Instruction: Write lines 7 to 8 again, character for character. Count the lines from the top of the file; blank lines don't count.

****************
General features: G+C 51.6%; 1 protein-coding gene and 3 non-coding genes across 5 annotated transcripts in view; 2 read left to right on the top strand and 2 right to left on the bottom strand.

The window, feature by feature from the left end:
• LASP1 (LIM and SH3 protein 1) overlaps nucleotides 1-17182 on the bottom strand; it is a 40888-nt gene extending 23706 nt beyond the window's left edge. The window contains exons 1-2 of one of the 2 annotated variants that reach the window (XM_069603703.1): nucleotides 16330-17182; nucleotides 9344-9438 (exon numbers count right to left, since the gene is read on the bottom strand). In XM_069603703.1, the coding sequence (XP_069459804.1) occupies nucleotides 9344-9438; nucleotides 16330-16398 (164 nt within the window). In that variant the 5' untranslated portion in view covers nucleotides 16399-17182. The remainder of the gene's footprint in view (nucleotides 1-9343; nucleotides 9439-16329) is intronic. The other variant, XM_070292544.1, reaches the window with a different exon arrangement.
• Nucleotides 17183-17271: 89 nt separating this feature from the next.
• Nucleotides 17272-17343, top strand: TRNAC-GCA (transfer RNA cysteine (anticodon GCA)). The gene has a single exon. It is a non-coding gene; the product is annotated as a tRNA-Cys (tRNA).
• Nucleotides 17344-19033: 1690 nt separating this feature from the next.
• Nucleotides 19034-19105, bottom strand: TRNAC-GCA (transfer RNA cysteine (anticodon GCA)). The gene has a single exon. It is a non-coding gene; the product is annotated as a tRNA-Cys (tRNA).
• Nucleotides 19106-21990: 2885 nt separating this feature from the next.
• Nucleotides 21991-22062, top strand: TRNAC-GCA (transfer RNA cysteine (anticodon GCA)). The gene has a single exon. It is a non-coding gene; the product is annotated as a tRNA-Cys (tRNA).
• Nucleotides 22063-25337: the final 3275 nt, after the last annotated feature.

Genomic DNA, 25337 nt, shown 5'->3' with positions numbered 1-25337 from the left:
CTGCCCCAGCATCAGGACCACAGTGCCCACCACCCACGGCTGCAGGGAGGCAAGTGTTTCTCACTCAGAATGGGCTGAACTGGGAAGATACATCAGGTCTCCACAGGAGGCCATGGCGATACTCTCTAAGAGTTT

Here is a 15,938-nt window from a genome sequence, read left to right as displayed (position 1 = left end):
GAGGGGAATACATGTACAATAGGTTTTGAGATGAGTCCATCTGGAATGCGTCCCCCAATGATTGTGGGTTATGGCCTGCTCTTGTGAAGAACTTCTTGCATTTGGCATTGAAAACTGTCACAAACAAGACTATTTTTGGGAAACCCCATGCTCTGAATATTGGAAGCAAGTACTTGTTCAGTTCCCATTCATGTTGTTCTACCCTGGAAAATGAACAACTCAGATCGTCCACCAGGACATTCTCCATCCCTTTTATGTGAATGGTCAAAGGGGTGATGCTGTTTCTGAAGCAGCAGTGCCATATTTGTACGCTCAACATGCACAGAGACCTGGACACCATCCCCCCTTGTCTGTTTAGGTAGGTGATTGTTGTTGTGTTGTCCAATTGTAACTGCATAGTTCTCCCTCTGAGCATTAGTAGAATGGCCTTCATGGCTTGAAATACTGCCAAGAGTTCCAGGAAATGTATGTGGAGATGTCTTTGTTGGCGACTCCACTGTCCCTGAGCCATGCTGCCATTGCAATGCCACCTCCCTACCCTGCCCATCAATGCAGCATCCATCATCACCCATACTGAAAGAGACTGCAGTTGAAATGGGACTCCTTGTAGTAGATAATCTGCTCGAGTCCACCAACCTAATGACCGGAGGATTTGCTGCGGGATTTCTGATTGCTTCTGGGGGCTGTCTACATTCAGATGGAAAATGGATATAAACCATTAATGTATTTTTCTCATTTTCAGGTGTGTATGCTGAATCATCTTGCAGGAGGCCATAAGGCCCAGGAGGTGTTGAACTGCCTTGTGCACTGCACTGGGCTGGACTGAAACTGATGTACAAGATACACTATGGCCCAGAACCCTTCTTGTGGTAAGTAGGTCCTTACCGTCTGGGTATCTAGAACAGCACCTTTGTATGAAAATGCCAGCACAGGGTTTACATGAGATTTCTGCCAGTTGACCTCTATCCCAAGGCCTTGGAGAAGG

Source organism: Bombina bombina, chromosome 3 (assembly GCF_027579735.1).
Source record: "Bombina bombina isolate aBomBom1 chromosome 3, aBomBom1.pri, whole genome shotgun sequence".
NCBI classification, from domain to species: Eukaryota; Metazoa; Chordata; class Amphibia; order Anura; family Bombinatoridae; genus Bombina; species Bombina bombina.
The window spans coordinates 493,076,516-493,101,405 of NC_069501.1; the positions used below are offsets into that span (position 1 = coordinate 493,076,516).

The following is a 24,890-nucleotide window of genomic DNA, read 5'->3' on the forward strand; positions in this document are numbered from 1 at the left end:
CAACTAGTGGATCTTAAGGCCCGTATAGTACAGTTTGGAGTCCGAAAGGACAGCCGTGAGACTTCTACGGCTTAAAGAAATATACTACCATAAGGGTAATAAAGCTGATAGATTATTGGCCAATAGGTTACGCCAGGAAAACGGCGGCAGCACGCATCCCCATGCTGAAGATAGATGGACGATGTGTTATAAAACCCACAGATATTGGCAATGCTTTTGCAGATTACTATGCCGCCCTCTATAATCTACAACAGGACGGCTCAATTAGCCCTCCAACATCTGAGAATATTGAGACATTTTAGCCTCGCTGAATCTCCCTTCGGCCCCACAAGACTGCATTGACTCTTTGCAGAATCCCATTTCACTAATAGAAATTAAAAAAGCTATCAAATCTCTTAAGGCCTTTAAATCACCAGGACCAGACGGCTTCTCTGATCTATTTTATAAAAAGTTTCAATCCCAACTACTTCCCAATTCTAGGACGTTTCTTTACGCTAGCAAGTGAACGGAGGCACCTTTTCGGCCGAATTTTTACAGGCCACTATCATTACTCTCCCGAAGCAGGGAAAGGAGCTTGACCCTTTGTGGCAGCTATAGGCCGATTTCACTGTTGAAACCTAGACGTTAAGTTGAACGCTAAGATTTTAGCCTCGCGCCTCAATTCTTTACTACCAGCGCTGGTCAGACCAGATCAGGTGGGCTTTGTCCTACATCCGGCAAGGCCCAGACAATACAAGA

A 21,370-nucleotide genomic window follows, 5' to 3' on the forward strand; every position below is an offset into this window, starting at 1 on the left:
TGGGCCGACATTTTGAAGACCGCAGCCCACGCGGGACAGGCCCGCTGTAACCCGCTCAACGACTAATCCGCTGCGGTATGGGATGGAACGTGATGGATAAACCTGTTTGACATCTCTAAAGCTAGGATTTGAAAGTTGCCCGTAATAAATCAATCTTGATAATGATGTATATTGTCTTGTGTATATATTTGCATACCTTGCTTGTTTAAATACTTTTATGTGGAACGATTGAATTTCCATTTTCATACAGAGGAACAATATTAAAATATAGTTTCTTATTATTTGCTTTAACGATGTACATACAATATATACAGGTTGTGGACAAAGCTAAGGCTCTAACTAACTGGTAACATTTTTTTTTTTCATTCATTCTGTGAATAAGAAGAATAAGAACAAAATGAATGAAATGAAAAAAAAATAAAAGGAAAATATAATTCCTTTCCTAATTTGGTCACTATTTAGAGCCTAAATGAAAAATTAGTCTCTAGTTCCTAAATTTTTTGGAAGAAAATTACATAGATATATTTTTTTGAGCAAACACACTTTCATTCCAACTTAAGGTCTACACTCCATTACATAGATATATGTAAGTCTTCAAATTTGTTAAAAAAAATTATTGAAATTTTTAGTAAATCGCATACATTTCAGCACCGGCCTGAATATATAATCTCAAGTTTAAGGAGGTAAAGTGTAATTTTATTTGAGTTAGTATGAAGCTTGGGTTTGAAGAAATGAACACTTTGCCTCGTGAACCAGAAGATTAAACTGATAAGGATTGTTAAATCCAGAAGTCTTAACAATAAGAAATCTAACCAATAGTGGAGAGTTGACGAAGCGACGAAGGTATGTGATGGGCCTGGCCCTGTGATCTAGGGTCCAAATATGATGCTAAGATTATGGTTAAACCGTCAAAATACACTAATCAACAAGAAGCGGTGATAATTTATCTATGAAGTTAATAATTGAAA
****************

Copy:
• Nucleotides 19034-19105, bottom strand: TRNAC-GCA (transfer RNA cysteine (anticodon GCA)). The gene has a single exon. It is a non-coding gene; the product is annotated as a tRNA-Cys (tRNA).
• Nucleotides 19106-21990: 2885 nt separating this feature from the next.